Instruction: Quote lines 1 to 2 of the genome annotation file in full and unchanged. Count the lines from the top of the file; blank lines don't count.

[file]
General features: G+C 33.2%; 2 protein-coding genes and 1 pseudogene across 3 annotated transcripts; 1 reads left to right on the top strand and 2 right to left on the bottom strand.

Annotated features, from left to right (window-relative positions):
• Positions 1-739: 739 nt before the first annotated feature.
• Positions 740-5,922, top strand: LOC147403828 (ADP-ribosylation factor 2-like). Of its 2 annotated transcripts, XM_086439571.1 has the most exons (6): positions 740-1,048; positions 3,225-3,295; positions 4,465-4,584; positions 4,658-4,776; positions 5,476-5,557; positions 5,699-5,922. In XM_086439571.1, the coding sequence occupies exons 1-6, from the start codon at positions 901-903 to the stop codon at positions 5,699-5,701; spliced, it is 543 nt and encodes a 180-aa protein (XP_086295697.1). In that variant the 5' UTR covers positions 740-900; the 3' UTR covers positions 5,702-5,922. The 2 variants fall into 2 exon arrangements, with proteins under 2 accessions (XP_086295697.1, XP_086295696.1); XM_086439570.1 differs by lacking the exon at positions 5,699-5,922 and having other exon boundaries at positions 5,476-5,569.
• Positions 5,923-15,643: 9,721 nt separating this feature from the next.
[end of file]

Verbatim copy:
General features: G+C 33.2%; 2 protein-coding genes and 1 pseudogene across 3 annotated transcripts; 1 reads left to right on the top strand and 2 right to left on the bottom strand.

Annotated features, from left to right (window-relative positions):